Taking a trip round the edges of the HDX-16 reveals an excellent selection of ports. In addition to the five-in-one memory card slot, there are not only four USB 2.0 ports and a single, four-pin Firewire, but also eSATA for more storage, HDMI and VGA for external screens, and an antenna connection for the integrated TV tuner. Add-in cards can be accommodated by the ExpressCard 54 slot. Networking options include Gigabit Ethernet and 802.11g Wi-Fi – Bluetooth is built in, too.
A slot on the left-hand side holds a mini remote control
An intriguing slot on the left side of the laptop is home to a custom-designed mini-remote, which works with both Vista Home Premium 64's Media Center and HP’s own MediaSmart software. There’s a second, more normal-sized remote for using at home, too. Quite why you need MediaSmart, which doesn’t include a TV guide and is nowhere near as intuitive to use as Media Center, isn’t clear, but it's there if you want to try it.
Inside, the machine comes with a 2.26GHz Core 2 Duo P8400 processor - not one of Intel's top performers, alas - and a healthy 4GB of main memory. It couples this with 512MB of dedicated graphics memory for use by the Nvidia GeForce 9600M GT graphics chip, though the GPU can also grab up an extra 1.5GB from the main memory bank.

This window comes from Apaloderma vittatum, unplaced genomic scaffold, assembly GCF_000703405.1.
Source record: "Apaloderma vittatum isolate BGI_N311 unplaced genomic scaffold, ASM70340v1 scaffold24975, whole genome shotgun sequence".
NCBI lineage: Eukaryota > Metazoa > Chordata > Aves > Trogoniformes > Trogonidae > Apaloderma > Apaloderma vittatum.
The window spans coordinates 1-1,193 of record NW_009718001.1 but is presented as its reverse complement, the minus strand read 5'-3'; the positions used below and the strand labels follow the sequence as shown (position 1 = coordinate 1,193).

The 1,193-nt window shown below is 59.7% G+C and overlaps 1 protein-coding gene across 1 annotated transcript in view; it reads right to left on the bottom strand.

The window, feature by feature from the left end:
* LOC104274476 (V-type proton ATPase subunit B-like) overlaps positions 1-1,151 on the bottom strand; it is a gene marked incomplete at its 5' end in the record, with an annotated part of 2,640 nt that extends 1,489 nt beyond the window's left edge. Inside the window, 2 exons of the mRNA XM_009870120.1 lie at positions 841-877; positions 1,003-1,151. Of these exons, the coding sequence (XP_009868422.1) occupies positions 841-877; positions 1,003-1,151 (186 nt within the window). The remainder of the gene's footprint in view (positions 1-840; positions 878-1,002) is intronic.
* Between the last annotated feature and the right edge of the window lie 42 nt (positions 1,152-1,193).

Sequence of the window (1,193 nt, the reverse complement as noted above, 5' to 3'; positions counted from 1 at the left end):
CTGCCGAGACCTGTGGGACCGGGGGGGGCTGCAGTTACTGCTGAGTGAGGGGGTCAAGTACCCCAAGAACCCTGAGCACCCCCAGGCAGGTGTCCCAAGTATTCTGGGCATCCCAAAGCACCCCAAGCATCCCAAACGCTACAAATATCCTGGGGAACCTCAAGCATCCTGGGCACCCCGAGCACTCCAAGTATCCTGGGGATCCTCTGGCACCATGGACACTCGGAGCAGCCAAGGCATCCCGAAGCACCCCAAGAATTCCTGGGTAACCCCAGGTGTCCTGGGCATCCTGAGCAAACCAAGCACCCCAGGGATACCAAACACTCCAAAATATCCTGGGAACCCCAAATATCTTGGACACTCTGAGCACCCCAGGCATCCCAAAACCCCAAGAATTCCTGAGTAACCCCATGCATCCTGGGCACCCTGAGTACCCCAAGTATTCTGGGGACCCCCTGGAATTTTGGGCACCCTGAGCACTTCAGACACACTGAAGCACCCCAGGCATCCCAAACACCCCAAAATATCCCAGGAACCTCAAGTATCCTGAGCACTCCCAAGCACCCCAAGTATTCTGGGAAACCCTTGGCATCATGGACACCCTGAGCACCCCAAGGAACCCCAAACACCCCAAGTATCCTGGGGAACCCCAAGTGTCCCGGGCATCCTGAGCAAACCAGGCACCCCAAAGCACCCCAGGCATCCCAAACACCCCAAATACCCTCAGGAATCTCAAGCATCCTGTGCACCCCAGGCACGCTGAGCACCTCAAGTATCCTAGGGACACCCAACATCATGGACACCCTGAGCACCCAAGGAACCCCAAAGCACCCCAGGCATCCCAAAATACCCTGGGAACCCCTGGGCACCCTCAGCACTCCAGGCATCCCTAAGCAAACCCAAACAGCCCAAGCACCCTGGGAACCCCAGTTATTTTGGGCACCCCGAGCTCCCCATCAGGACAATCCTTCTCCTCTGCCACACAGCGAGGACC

The Nvidia chip should provide enough kick for some gaming, as well as for media playback, but even so, Windows Vista Home Premium - pre-installed here in its 64-bit form - didn’t feel snappy. Still, the use of the 64-bit Vista means that, for once, it can see all of that 4GB of memory.
Storage comprises a 320GB 5400rpm Fujitsu SATA hard drive and a Blu-Ray reader, which doubles as a multi-format dual-layer DVD rewriter and includes LightScribe for writing black and white disc labels, albeit rather slowly. Since the screen resolution matches that of top-of-the-line HD content, Blu-ray playback looks great and, thanks to that Nvidia GPU, was judder free.
Plenty of ports and a Blu-ray drive
The Freeview-friendly DVB-T TV tuner worked well too, picking up more than 70 channels. An aerial is supplied, but you’ll be a lot better off with a feed from a roof aerial - no big problem since a machine of this size is going to spend more time on a desk than on the move.
A shiny display? For me that's a completely no-go. No matter what else it has to offer. I wanna see my data, not myself.
Are there better options for the HDD? for £1000, i would expect something significantly better than a 5400 RPM HDD, which is woefully underpowered for this kind of rig, any probably why the reviewer said that vista didnt feel 'snappy'.
"These Futuremark simulations work the system harder than current games, and we saw frame rates in the region of 60f/s in World of Warcraft, for example."
World of Warcrack is over 4 YEARS old, it's not current and it's graphics engine is about advanced as Quake 2. Try something like CrysisWarhead for a current game or Stalker Clear sky and this thing will crawl very very badly. For that price I would expect much much better 3D support.
Well worth the grand...
...since SWMBO will actually let you have it in first place, unlike most other "oh, you bought *another* computer" notebooks around. A mere two hundred pounds is a moderate surcharge for this.
One might even be allowed to place it on the living room table...
...the black one, please
I was expecting something better...
That notebook looks exactly like HP's dv7 which comes with a 17" screen, blu-ray, HDMI, 4GB ram, 320GB HDD...sounds pretty much the same spec, and is a fair bit cheaper. Why release basically the same model for a higher price?